McLain went on to lead a team responsible for divesting Nabi of most of its 56 plasma collection centers in 2001. "Because
the biopharmaceutical business supported itself, we could take that strategic action," he explains. The transaction, which
brought in $153 million, allowed Nabi to pay its debt obligations and make a fresh beginning. "We really began to redefine
clearly what we were about and what our future was," says McLain. "We built the business model, and we have adhered to it
The remaining nine centers collect plasma and use it to produce purified antibody products—the foundation of the Nabi-HB hepatitis
B virus antibody business, which brought in about $40 million in 2004. While not a core business, antibody production generates
revenue from sales to companies including Bayer, AmerisourceBergen, and Cardinal Health. It also produces the antibodies for
Nabi's investigational Civacir (Hepatitis C immune globulin), which the company hopes will help keep liver transplant patients
virus-free after surgery.
In 2003, Nabi acquired Braintree Labs' PhosLo, a treatment for elevated blood phosphate levels in patients with end-stage
renal disease (ESRD)—which is approved for Medicaid reimbursement. The acquisition launched the nephrology franchise on which
the company's entire future hinges.
The franchise, although niche, promises to be lucrative. Not only do an aging population and increase in the prevalence of
diabetes portend growth in the population of kidney disease patients, but since 1973 all patients with chronic kidney failure
requiring dialysis, no matter what their age, have automatically been covered by Medicare. In addition, PhosLo's key role
in treating a common condition among kidney failure patients boosted the visibility of Nabi's sales force with nephrologists
worldwide—and will almost certainly get them through the door when the company brings to market its first-of-its-kind pipeline
star, StaphVax, and its Phase II, orphan-designate adjuvant staph antibody treatment Altastaph.
"StaphVax will remake us as a company," says McLain. "And because that is the transforming event and has not happened yet,
we are in a unique position to define ourselves and how we will do business. There are best practices in other pharmaceutical
and biotech companies that we hope to draw on, but what is unique about us is we can create a business model that is not burdened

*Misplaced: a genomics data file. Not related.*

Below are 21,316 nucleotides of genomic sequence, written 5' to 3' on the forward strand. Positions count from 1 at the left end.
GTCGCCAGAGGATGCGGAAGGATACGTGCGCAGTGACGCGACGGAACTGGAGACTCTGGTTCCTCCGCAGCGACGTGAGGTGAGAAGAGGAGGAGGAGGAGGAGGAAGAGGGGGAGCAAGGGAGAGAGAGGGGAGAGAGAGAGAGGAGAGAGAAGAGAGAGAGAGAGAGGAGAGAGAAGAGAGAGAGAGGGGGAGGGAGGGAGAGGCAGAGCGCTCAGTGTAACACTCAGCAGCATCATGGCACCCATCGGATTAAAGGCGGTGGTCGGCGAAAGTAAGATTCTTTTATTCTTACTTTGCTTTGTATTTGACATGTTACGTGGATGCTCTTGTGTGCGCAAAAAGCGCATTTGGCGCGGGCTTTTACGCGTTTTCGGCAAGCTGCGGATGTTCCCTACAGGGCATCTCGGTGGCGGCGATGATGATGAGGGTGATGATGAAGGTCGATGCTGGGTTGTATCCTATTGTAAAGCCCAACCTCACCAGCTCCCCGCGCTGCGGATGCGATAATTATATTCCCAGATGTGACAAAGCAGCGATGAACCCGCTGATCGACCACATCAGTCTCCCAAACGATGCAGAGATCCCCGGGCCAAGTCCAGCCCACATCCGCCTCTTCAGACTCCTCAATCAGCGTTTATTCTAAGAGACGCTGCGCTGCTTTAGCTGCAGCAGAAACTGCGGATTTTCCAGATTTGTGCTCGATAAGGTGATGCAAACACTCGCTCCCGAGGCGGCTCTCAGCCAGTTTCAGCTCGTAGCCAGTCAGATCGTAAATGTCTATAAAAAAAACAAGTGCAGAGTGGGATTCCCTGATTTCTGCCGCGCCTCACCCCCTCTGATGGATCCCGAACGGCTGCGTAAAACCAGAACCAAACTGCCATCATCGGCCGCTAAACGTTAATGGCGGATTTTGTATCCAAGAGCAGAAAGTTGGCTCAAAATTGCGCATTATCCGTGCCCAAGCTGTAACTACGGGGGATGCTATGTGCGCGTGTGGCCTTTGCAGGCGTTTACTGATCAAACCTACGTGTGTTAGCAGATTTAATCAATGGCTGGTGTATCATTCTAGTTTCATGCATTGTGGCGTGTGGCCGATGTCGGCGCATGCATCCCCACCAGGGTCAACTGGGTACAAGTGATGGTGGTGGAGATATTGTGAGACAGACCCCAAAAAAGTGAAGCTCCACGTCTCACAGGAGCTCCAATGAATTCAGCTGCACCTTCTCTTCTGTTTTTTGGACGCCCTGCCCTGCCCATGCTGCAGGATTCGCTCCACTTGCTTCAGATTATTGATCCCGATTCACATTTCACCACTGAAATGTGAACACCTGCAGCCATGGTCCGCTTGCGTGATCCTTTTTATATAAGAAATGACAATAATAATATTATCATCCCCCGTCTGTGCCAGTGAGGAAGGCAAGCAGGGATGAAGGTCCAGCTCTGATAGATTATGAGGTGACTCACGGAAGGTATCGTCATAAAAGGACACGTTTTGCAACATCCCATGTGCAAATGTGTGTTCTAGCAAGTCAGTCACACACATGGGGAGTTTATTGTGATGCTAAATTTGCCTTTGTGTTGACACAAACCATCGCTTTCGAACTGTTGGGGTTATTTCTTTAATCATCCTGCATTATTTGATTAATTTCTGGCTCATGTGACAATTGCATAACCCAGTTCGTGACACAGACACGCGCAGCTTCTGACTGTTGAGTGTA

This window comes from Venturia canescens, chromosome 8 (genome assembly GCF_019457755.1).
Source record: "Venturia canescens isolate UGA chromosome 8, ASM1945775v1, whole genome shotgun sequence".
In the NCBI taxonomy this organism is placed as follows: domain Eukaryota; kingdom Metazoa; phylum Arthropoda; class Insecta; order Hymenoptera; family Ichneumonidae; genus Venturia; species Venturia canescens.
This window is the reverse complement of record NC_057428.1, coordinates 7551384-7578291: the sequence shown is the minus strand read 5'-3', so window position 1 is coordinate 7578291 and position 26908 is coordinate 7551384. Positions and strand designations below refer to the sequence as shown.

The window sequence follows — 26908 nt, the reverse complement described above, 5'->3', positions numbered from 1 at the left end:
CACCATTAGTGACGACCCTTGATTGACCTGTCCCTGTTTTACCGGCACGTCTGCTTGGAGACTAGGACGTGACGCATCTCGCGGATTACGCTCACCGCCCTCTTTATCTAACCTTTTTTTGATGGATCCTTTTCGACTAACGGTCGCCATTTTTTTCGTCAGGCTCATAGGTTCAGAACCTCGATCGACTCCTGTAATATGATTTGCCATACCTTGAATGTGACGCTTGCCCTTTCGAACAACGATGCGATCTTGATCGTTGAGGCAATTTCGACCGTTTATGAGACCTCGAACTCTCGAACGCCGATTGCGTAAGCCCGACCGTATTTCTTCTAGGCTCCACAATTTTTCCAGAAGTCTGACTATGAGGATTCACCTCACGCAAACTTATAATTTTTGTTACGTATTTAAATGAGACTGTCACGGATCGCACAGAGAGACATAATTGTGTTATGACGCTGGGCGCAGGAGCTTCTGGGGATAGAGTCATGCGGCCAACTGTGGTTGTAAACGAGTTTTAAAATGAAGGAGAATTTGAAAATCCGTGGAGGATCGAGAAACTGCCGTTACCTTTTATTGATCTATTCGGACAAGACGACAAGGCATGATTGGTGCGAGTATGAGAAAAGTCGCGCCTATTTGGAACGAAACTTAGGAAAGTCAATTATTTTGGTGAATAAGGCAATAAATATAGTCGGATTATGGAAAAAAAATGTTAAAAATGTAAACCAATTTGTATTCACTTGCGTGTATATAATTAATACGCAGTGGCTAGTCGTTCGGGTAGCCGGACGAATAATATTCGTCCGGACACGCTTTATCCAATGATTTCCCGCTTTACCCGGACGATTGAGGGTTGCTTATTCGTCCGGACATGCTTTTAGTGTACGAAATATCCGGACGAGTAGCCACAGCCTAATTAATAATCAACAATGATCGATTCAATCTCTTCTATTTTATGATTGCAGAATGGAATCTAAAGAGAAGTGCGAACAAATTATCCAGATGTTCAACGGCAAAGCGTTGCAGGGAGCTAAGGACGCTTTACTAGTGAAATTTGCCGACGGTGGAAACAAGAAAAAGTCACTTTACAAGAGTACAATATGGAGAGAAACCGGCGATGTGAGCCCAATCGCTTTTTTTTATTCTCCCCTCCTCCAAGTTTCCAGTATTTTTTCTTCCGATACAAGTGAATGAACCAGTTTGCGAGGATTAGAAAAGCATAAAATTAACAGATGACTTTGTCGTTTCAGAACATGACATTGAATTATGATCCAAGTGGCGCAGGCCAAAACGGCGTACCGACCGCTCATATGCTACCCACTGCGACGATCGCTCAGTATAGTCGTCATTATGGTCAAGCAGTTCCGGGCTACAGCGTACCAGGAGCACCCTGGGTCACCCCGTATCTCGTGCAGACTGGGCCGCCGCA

by history, that is not burdened by old treatment patterns, old reimbursement schemes, old regulatory approaches.
"We are building a company that is focused on where the pharmaceutical industry is headed. So with an understanding of that,
what we are doing is building a new business model, what we hope will become a new model for the biopharmaceutical investor
and something that will make us unique in our space. But I also think it would put us in a position for unparalleled success,
because we will be the company designed with the future in mind."
The combination of exceptional strategic planning and cash in hand not only sets Nabi apart in the eyes of the financial community,
but also instills the company's leaders with a sense of security and momentum that will enable them to grow even more as a
fully integrated R&D, manufacturing, and commercial operation. And they're already well on their way—with the opening of a
brand new European headquarters in Bray, Ireland announced in May, Nabi will be able to hit the ground running with StaphVax.
(See "Lure of the Emerald Isle.) The company has already filed for EMEA approval for StaphVax use in ESRD patients, and analysts
expect that to come through later this year. In the United States, Phase III clinical trials have been capturing the attention
of not only the financial community, but the medical community as well; a BLA filing is expected by the end of 2005.
Lure of the Emerald Isle
Fred E. Husserl, MD, FACP, director of clinical services, nephrology, at the Ochsner Clinic Foundation in New Orleans can
testify to the particular importance of a staph vaccine for the approximately 180,000 patients on dialysis nationwide today.
And while that seems like a relatively small market, the need is so overwhelming it seems incredible that a vaccine hasn't
been developed already.